Because as a general matter a plaintiff does not have an affirmative duty to plead lawful conduct as a prerequisite to suit, it seems relatively clear that if defendant has standing, it bears the burden of pleading and of persuasion that plaintiff did not act lawfully. Under this analysis, allegations of unlawful conduct on the plaintiff's part, alleged to defeat the plaintiff's claim, constitute a true affirmative defense falling within the ambit of Fed.R.Civ.P. 8(c).


Rule 12(f) of the Federal Rules of Civil Procedure permits a court to order stricken any insufficient defense. For reasons that are not apparent to this judge, motions which attack the legal sufficiency of an asserted defense are not viewed hospitably. It has been said that such motions are "viewed with disfavor," 5 Wright & Miller, supra, § 1380, at 783, and it has been held that the motion should be denied unless the "questions of law are clear and settled, and that under no circumstances could the defense prevail." Green Mountain Power Corp. v. General Electric Corp., 496 F.Supp. 169, 171 (D.Vt.1980).6 As a sensible matter, however, it appears appropriate that some mechanism exist for disposing of an insufficient defense. The federal rulemakers determined that a motion to strike was the appropriate vehicle. However rigorous the standard for disposition may be (see footnote 6), it is settled that the motion is restricted to legal questions, and may not be granted where resolution is dependent upon disputed questions of fact. Thus, "a defense that might confuse the issues in the case and would not, under the facts alleged, constitute a valid defense to the action can and should be deleted." 5 Wright & Miller, supra, § 1381, at...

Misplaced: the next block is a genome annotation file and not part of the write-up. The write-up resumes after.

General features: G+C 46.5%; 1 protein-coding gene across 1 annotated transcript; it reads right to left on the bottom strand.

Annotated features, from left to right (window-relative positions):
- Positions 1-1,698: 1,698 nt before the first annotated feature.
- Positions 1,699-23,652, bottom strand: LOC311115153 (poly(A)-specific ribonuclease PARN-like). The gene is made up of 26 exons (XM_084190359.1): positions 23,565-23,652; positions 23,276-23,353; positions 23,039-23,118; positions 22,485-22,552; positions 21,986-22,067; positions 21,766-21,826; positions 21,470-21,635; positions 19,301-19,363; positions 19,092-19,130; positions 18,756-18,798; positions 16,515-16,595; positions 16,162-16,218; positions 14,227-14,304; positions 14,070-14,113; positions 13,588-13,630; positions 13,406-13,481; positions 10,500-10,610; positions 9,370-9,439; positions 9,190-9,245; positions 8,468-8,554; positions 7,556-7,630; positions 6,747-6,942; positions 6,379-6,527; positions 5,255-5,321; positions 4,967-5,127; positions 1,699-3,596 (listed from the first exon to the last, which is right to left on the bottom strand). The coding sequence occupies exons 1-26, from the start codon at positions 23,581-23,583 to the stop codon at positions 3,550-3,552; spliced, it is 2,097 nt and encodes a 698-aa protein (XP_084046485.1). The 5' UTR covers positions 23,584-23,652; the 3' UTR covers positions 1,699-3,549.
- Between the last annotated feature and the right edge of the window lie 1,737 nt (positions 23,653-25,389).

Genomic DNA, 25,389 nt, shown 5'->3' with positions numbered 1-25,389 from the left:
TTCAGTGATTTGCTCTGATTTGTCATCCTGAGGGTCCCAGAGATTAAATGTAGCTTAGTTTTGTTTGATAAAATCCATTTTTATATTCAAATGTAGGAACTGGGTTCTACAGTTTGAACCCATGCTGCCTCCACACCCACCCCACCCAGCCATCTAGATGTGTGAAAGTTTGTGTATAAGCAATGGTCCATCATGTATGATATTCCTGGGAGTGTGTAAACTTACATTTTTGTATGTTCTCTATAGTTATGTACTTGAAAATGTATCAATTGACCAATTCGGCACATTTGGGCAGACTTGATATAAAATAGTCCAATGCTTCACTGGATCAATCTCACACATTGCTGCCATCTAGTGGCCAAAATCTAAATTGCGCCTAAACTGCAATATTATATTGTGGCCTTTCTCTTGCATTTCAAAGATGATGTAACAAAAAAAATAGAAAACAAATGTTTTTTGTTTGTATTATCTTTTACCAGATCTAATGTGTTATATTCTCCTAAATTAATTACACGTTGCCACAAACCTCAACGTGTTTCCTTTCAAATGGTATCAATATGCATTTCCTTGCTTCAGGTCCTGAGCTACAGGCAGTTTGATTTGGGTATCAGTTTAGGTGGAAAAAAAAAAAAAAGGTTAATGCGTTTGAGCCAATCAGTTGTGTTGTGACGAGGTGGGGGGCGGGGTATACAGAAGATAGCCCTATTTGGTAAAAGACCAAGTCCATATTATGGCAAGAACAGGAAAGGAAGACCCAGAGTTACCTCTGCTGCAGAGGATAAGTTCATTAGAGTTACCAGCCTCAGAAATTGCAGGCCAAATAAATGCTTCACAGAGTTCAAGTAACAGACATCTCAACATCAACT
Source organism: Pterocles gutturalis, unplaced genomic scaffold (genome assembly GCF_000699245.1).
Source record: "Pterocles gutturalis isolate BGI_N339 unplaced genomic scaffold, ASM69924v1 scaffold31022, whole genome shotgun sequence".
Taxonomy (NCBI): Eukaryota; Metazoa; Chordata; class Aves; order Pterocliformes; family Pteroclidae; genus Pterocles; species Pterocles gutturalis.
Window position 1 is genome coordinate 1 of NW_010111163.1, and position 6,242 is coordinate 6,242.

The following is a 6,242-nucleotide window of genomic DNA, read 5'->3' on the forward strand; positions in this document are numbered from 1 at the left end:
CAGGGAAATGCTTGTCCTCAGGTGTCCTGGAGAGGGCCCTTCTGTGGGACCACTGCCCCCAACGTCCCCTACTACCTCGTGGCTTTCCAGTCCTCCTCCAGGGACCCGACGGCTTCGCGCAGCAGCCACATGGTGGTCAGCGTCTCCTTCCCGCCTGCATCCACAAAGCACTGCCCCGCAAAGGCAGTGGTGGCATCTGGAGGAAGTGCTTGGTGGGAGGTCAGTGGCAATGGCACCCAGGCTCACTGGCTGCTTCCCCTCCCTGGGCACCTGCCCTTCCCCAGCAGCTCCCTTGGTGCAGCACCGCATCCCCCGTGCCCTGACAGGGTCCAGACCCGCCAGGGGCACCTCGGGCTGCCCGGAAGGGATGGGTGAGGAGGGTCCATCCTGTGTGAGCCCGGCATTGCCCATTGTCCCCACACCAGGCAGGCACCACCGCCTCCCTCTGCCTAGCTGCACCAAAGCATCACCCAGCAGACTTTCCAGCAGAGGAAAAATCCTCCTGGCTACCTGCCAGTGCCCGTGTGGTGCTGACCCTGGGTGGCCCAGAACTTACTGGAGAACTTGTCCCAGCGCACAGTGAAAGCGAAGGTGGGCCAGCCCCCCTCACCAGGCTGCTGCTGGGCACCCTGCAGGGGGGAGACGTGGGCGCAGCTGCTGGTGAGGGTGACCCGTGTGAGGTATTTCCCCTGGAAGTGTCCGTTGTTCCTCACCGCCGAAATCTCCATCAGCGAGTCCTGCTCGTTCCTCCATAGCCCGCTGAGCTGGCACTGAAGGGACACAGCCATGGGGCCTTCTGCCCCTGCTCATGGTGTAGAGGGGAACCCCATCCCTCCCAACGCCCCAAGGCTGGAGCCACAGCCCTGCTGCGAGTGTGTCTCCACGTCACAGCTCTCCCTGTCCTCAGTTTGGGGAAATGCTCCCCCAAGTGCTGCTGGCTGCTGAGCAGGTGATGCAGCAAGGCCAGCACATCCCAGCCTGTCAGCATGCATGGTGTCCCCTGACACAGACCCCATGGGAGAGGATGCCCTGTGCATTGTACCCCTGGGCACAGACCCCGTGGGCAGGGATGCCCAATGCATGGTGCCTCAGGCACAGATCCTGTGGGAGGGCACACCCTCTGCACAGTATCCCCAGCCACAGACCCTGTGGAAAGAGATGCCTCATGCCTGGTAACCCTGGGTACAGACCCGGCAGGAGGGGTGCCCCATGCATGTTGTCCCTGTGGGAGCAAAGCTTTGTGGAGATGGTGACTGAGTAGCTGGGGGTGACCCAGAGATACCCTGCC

To continue reading

Request your trial
137 cases
    • United States
    • U.S. District Court — Northern District of Texas
    • October 17, 1990
    ...110 S.Ct. 75, 107 L.Ed.2d 41 (1989); FDIC v. La Rambla Shopping Center, Inc., 791 F.2d 215, 219 (1st Cir.1986); FDIC v. Main Hurdman, 655 F.Supp. 259, 268-71 (E.D. Cal.1987). The court discerns no basis to depart from the cases that recognize the FDIC's actions are subject to judicial B The......
  • Federal Deposit Ins. Corp. v. Bank of Boulder
    • United States
    • U.S. Court of Appeals — Tenth Circuit
    • August 20, 1990
    ...and ... tort law claims are assignable, although state law would not allow it". Hudson, 643 F.Supp. at 498. In FDIC v. Main Hurdman, 655 F.Supp. 259 (E.D.Cal.1987), the court held that a tort claim was assignable to the FDIC pursuant to a rescue without reference to state law. The court poi......
  • Lake Hills Invs. LLC v. Rushforth Constr. Co.
    • United States
    • Washington Court of Appeals
    • September 14, 2020
    ...even if all the allegations in the complaint are true.").22 Erickson, 417 F. Supp. 3d at 1386 (quoting Fed. Deposit Ins. Corp. v. Main Hurdman, 655 F. Supp. 259, 262 (E.D. Cal. 1987) ).23 See Main Hurdman, 655 F. Supp. at 262 ("[A]n affirmative defense puts the plaintiff on notice that matt......
  • Aldridge v. Cain
    • United States
    • U.S. District Court — Southern District of Mississippi
    • March 30, 2022
    ... ... (b)(1) [ 1 ] and 12(b)(6) [ 2 ] of the Federal Rules of Civil ... Procedure, contending ... make three main arguments for dismissal of this lawsuit under ... v. Mortgage Investors Corp ., ... (a case with a long history and ... Deposit Ins. Corp. v. Main Hurdman , 655 F.Supp. 259, ... ...
  • Request a trial to view additional results

VLEX uses login cookies to provide you with a better browsing experience. If you click on 'Accept' or continue browsing this site we consider that you accept our cookie policy. ACCEPT